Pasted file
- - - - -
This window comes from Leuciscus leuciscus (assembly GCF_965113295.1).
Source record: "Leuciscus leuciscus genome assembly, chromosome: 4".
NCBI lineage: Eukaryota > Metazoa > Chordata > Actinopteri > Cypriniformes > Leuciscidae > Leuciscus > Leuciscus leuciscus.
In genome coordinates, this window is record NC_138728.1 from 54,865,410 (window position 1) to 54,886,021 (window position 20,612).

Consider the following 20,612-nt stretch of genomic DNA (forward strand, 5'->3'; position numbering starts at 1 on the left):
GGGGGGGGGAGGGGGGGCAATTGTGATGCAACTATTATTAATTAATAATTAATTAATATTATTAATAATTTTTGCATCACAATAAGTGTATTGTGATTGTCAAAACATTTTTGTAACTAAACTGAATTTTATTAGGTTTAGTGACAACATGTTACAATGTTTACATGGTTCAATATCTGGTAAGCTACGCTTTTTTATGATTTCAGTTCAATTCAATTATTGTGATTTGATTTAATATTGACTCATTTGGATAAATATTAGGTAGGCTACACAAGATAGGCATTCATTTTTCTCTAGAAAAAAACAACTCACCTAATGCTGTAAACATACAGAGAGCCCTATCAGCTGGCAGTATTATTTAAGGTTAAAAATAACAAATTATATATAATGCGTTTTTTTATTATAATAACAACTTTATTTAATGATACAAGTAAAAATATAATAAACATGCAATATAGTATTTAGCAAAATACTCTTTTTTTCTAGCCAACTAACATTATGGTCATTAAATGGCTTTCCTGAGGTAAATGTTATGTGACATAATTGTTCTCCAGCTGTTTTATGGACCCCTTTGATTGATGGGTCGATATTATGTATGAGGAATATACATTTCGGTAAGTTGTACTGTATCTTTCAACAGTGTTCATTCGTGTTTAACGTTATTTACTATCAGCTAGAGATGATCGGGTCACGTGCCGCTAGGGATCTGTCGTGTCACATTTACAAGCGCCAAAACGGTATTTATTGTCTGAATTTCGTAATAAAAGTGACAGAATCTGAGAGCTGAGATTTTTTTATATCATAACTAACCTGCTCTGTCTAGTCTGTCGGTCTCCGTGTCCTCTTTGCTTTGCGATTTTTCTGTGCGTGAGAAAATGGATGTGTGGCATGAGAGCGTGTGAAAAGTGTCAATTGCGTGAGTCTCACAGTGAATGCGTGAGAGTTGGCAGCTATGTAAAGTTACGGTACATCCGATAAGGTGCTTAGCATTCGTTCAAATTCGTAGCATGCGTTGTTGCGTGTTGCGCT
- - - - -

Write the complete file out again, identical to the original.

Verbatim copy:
This window comes from Leuciscus leuciscus (assembly GCF_965113295.1).
Source record: "Leuciscus leuciscus genome assembly, chromosome: 4".
NCBI lineage: Eukaryota > Metazoa > Chordata > Actinopteri > Cypriniformes > Leuciscidae > Leuciscus > Leuciscus leuciscus.
In genome coordinates, this window is record NC_138728.1 from 54,865,410 (window position 1) to 54,886,021 (window position 20,612).

Consider the following 20,612-nt stretch of genomic DNA (forward strand, 5'->3'; position numbering starts at 1 on the left):
GGGGGGGGGAGGGGGGGCAATTGTGATGCAACTATTATTAATTAATAATTAATTAATATTATTAATAATTTTTGCATCACAATAAGTGTATTGTGATTGTCAAAACATTTTTGTAACTAAACTGAATTTTATTAGGTTTAGTGACAACATGTTACAATGTTTACATGGTTCAATATCTGGTAAGCTACGCTTTTTTATGATTTCAGTTCAATTCAATTATTGTGATTTGATTTAATATTGACTCATTTGGATAAATATTAGGTAGGCTACACAAGATAGGCATTCATTTTTCTCTAGAAAAAAACAACTCACCTAATGCTGTAAACATACAGAGAGCCCTATCAGCTGGCAGTATTATTTAAGGTTAAAAATAACAAATTATATATAATGCGTTTTTTTATTATAATAACAACTTTATTTAATGATACAAGTAAAAATATAATAAACATGCAATATAGTATTTAGCAAAATACTCTTTTTTTCTAGCCAACTAACATTATGGTCATTAAATGGCTTTCCTGAGGTAAATGTTATGTGACATAATTGTTCTCCAGCTGTTTTATGGACCCCTTTGATTGATGGGTCGATATTATGTATGAGGAATATACATTTCGGTAAGTTGTACTGTATCTTTCAACAGTGTTCATTCGTGTTTAACGTTATTTACTATCAGCTAGAGATGATCGGGTCACGTGCCGCTAGGGATCTGTCGTGTCACATTTACAAGCGCCAAAACGGTATTTATTGTCTGAATTTCGTAATAAAAGTGACAGAATCTGAGAGCTGAGATTTTTTTATATCATAACTAACCTGCTCTGTCTAGTCTGTCGGTCTCCGTGTCCTCTTTGCTTTGCGATTTTTCTGTGCGTGAGAAAATGGATGTGTGGCATGAGAGCGTGTGAAAAGTGTCAATTGCGTGAGTCTCACAGTGAATGCGTGAGAGTTGGCAGCTATGTAAAGTTACGGTACATCCGATAAGGTGCTTAGCATTCGTTCAAATTCGTAGCATGCGTTGTTGCGTGTTGCGCT